FRISCO, Texas — I'm going to tell you something that will probably throw you back into your seat, so I hope you're not sitting on that plastic lawn chair that you've been refusing to throw away since 1979 because it was the one you were sitting in when Drew Pearson caught the Hail Mary toss from Roger Staubach, because it's going to fail you in five seconds.
Tony Pollard has a chance to break the 1,000-yard mark in rushing yards when he takes the field against the Washington Commanders in the regular season finale, being only 65 yards away from the coveted running back mark, and he already has the second-most rushing touchdowns (5) in his NFL career, with a chance to push closer to his career-high (9) in Week 18 — currently averaging a very respectable four yards per carry through 16 games.
I told you that chair would fail you.
Now get up off of the floor, because you're embarrassing us.
If he achieves the yardage feat, it will mark the second year in a row in which he has, having rushed for 1,007 yards last season, but there's a reason it feels as if this can't possibly be true; and that's because the overall rushing attack has left much to be desired this season, and for several reasons.
First, let's be clear that this isn't a Tony Pollard problem. This isn't a Rico Dowdle problem. This isn't an offensive line problem. This isn't an RB3 problem. It's all of the above in varying amounts, because there's only been one stretch of time wherein the Cowboys' rushing attack has seen all involved operating on the same page, and that was Week 10 through Week 14.
They averaged 129.8 rushing yards during that stretch.
In the three games that followed, they're averaging only 82.33 rushing yards and have only one rushing touchdown — an inconsequential one from CeeDee Lamb (yes, a wide receiver) in Buffalo with the Bills enjoying a 31-3 lead late in the fourth quarter.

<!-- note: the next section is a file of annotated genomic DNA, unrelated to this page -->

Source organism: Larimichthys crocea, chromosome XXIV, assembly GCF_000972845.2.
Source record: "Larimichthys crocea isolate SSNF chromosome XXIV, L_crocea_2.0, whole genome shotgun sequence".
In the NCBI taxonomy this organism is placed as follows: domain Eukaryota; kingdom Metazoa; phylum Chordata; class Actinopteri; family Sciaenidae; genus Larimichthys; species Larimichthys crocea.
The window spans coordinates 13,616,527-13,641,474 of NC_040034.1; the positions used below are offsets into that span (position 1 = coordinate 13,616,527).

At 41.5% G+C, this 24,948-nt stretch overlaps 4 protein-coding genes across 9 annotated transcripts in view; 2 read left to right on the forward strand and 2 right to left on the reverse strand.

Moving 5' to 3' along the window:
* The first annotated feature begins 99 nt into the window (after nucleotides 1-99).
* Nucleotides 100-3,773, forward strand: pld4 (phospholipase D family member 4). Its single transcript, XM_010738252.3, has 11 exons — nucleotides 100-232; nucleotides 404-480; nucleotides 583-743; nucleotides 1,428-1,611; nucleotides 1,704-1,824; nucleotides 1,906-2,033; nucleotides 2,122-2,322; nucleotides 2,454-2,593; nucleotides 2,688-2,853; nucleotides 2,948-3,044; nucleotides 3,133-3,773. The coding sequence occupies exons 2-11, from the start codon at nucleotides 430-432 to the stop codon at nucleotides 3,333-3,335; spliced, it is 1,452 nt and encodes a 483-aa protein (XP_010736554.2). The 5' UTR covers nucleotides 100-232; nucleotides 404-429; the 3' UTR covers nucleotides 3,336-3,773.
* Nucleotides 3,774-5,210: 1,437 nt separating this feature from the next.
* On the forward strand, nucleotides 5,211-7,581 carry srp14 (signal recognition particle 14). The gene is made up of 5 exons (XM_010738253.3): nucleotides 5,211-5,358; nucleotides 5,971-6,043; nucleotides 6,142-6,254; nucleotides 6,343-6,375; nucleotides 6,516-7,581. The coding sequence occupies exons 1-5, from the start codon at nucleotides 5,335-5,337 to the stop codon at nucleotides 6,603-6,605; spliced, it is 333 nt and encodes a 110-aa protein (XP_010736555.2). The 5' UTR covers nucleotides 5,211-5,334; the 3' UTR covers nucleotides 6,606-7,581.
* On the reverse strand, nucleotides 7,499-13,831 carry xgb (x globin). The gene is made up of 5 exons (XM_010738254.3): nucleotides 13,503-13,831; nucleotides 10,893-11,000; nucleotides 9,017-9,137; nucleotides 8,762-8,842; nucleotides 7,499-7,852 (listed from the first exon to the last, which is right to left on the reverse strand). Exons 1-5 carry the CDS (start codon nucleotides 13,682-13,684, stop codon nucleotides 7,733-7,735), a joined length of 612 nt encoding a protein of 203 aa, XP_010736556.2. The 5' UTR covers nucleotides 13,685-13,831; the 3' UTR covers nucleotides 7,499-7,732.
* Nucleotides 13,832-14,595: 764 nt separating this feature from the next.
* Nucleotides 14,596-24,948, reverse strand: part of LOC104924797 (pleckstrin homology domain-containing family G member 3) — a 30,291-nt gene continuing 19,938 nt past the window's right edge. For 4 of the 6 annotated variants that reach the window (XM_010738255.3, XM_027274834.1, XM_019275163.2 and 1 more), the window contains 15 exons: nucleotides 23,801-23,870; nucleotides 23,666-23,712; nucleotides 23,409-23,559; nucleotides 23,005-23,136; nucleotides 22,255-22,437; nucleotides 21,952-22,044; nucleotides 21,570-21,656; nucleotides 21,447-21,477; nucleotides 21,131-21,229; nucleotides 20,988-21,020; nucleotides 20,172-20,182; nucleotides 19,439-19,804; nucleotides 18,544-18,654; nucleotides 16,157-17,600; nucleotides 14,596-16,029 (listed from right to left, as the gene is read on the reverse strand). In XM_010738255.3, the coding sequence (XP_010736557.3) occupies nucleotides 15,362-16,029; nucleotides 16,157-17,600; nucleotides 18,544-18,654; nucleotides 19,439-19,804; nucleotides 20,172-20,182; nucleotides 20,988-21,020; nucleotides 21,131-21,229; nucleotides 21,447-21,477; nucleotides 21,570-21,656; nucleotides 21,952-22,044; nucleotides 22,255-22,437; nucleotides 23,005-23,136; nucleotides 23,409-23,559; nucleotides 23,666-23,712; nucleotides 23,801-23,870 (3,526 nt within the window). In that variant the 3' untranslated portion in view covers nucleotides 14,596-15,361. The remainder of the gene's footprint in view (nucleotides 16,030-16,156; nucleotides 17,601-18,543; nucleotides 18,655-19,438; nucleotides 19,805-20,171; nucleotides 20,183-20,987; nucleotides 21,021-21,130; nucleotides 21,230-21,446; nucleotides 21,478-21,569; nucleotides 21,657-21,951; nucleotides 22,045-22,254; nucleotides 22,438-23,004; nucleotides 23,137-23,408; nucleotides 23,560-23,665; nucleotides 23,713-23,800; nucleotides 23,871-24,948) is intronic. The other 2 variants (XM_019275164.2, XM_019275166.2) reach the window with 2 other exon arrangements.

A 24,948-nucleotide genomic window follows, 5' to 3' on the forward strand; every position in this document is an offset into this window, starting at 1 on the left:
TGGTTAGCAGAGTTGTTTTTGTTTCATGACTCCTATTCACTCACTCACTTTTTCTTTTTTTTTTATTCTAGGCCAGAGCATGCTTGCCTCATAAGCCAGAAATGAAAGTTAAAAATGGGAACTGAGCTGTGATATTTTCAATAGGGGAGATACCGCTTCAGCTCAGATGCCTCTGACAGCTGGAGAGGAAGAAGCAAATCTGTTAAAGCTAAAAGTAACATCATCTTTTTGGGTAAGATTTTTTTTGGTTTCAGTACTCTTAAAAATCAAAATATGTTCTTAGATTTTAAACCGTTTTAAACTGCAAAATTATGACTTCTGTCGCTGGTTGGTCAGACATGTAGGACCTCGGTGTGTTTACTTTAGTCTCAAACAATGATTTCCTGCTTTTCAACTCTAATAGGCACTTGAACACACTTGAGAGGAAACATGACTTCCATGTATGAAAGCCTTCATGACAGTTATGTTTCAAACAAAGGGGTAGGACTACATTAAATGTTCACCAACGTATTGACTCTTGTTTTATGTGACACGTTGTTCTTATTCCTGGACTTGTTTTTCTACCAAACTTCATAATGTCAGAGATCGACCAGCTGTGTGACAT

That trend won't win you any games in the playoffs, and might actually cost you sooner or later.
Here's a chart of the Cowboys' struggles in running the ball against the Lions, a playoff-caliber game in which they escaped with a one-point win, staving off a three-game losing streak in the process:
- 1st offensive drive: handoff left end for loss of 2 yards
- 2nd offensive drive: handoff right guard for loss of 3 yards
- 3rd offensive drive: right flat/RB screen for loss of 5 yards
- 3rd offensive drive (3rd-and-15): flip to RB left end for no gain
At the end of the first quarter, there were no positive plays from a running back. And being handicapped by the absence of an injured Rico Dowdle (also averaging roughly four yards per carry this season), whose ankle injury also impacted his level of play in the week prior, didn't help the Cowboys' case — nor did the inability of Deuce Vaughn to get any traction in a two-handoff, two-yard outing on the ground in Week 17.
And what of Hunter Luepke? Well, I'm glad you asked, because he was relegated to only eight offensive snaps and he received zero handoffs in those eight reps.
Pollard was left with virtually no help, and kudos to him for finally getting something going in the next quarter of that contest, because it was tough sledding overall.
- 4th offensive drive: handoff left guard for gain of 5 yards
- 4th offensive drive: handoff middle center for gain of 3 yards
- 4th offensive drive: handoff middle center for gain of 7 [conversion]
- 5th offensive drive: handoff right guard for 8 yards [conversion]
- 5th offensive drive: handoff middle center for gain of 1 yard